Have you ever thought about the fact that all big things are made up small things?
A million dollars is just of bunch of dollars, a dollar is a bunch of pennies.
A year is a bunch of days which are made of a bunch of hours which are made up of a bunch of seconds.
Our world is made up of miles which are made up of inches. One of my favorite books, Chop Wood Carry Water , describes how success all comes down to inches. Although inches look small, enough inches can cover any distance.
While I may be stating the obvious, my point is when we look at the big things, we often lose perspective.
When we want to make major changes in our lives, we are often overwhelmed by looking at the big picture instead of focusing on the small changes we can make that will has massive impact over time.
It’s a lot easier to think about cutting out 200 calories a day than it is to think about losing 10 pounds.
It’s a lot easier to think about reading for 15 minutes a day than 30 books a year.
Adding value to real estate can work similarly. We all like to hear stories of people who created wealth by a sudden, massive break though.
In reality, creating value, wealth, and making impact happens by making small changes over time.
Making small changes can compound into massive results.
Small Steps, Massive Results
How does this relate to commercial real estate?
In commercial real estate, small changes can be made to a property to create value, increase returns, and have a lasting impact.
Here’s some examples:
Think about small additions to a property to increase returns
If a property was purchased for $250,00 and rents for $24,000 annually with annual expenses of $3000, the cap rate is 8.4%.
If a billboard was added to the property, and the billboard company paid $2000 per year on a ground lease, the cap rate would increase to 9.2%.
A billboard that costs the property owner nothing increased the cap rate by over 9.5%.
In this example, you are not spending money to increase your return. Someone else (a billboard company) is paying you to increase the return on your investment.
Another example is a laydown yard.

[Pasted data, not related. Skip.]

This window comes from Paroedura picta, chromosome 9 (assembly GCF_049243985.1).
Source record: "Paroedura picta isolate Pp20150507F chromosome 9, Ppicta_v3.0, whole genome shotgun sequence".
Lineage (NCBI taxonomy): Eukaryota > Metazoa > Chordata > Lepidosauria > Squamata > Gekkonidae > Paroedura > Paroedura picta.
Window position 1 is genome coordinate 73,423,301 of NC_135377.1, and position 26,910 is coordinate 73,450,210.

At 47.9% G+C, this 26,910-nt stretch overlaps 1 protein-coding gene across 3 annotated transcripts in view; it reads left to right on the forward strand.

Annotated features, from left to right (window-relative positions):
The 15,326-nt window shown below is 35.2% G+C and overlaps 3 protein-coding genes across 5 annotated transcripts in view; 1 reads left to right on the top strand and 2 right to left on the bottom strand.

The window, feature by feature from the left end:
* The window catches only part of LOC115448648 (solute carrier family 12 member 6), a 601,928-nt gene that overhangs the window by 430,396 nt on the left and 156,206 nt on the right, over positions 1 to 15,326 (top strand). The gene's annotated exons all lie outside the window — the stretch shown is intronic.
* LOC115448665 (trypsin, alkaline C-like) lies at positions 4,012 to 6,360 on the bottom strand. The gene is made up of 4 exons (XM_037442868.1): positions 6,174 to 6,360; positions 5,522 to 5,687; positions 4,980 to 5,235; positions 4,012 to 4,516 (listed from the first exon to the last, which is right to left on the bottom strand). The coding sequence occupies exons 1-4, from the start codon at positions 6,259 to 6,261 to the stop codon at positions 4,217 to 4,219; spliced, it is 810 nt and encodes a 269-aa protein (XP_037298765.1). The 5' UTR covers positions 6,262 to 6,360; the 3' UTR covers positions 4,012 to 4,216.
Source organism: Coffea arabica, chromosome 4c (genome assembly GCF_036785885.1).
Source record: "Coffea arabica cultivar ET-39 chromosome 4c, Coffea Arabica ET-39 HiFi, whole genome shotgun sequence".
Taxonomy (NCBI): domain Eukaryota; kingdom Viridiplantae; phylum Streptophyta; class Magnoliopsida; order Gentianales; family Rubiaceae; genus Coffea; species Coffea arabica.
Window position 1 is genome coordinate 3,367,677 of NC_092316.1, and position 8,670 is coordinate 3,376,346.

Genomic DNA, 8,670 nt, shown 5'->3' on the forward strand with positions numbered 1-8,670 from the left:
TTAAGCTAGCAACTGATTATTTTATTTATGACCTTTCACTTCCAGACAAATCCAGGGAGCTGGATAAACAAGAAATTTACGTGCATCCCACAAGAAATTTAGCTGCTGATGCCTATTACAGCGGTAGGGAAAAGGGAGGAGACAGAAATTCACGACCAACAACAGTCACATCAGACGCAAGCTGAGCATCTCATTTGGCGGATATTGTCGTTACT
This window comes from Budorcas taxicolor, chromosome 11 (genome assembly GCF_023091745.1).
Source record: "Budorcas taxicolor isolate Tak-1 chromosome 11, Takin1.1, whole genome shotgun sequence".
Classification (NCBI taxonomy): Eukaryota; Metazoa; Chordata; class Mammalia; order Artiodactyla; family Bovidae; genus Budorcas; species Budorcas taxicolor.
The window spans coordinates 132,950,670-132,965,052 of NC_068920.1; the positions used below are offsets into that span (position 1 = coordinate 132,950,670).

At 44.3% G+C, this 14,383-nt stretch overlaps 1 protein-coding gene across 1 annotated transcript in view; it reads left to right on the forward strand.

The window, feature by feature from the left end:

In the Upstate of South Carolina, laydown yard areas are in demand. If you own a vacant property or have excess land surrounding a building, consider if a laydown yard is a viable option. Take the small step to assess if an existing asset can be utilized in a way to produce cash flow.
In both of these examples, no major construction, renovation, or significant investment was made.
Think about small changes in negotiations that can increase returns
For example, one difference in lease terms can generate thousands of extra dollars over the life of a lease.
If an investor had $20,000/month in revenue from their current portfolio of properties, consider how including an escalation clause across all of their leases could make a sizeable difference in a property’s cap rate.
Think about actions a property owner can make to increase value
When we focus on the big picture, sometimes the details can get lost.
Instead of evaluating the financials, what if a property owner made the habit of physically riding by their properties once every few weeks or months?
For someone who has a property manager, what if an owner made one extra call to check in with their property manager every few weeks or months?
A property owner could check the news in the area where they are a stakeholder learn about new developments and how their property may be impacted.
Proactively acting on an issue, idea, or opportunity about an existing property could be just as impactful as a major new addition to a portfolio of properties.
Remember, the earth is made up of inches, a million dollars is made of pennies, and a year is made up of seconds. Small changes can have lasting impact.
In terms of commercial real estate, there are often small, overlooked improvements, details or habits that can be implemented to create value over time.
If you’d like to assess all the ways to increase the value of a property, discuss this blog or anything related to commercial real estate, let’s connect!
McDaniel and Company, Vice President